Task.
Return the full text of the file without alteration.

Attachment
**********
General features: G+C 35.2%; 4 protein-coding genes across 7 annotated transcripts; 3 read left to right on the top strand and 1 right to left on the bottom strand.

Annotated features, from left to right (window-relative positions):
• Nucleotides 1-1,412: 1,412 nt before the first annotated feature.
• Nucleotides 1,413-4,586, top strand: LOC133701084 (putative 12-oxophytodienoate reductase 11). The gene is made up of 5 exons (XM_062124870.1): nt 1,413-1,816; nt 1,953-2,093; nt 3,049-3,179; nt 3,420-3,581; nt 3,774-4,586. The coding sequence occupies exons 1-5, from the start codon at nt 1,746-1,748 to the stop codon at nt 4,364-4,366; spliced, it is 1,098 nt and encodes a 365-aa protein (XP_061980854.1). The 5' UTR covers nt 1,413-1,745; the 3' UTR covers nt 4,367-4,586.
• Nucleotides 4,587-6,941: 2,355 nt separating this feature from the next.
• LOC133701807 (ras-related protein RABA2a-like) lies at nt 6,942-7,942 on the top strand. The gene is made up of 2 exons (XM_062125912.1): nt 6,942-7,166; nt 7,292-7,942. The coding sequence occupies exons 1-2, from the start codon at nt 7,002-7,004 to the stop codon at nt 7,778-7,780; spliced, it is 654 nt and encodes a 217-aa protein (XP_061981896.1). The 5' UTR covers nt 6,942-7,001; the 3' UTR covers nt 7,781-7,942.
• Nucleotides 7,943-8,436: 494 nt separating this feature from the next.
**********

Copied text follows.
General features: G+C 35.2%; 4 protein-coding genes across 7 annotated transcripts; 3 read left to right on the top strand and 1 right to left on the bottom strand.

Annotated features, from left to right (window-relative positions):
• Nucleotides 1-1,412: 1,412 nt before the first annotated feature.
• Nucleotides 1,413-4,586, top strand: LOC133701084 (putative 12-oxophytodienoate reductase 11). The gene is made up of 5 exons (XM_062124870.1): nt 1,413-1,816; nt 1,953-2,093; nt 3,049-3,179; nt 3,420-3,581; nt 3,774-4,586. The coding sequence occupies exons 1-5, from the start codon at nt 1,746-1,748 to the stop codon at nt 4,364-4,366; spliced, it is 1,098 nt and encodes a 365-aa protein (XP_061980854.1). The 5' UTR covers nt 1,413-1,745; the 3' UTR covers nt 4,367-4,586.
• Nucleotides 4,587-6,941: 2,355 nt separating this feature from the next.
• LOC133701807 (ras-related protein RABA2a-like) lies at nt 6,942-7,942 on the top strand. The gene is made up of 2 exons (XM_062125912.1): nt 6,942-7,166; nt 7,292-7,942. The coding sequence occupies exons 1-2, from the start codon at nt 7,002-7,004 to the stop codon at nt 7,778-7,780; spliced, it is 654 nt and encodes a 217-aa protein (XP_061981896.1). The 5' UTR covers nt 6,942-7,001; the 3' UTR covers nt 7,781-7,942.
• Nucleotides 7,943-8,436: 494 nt separating this feature from the next.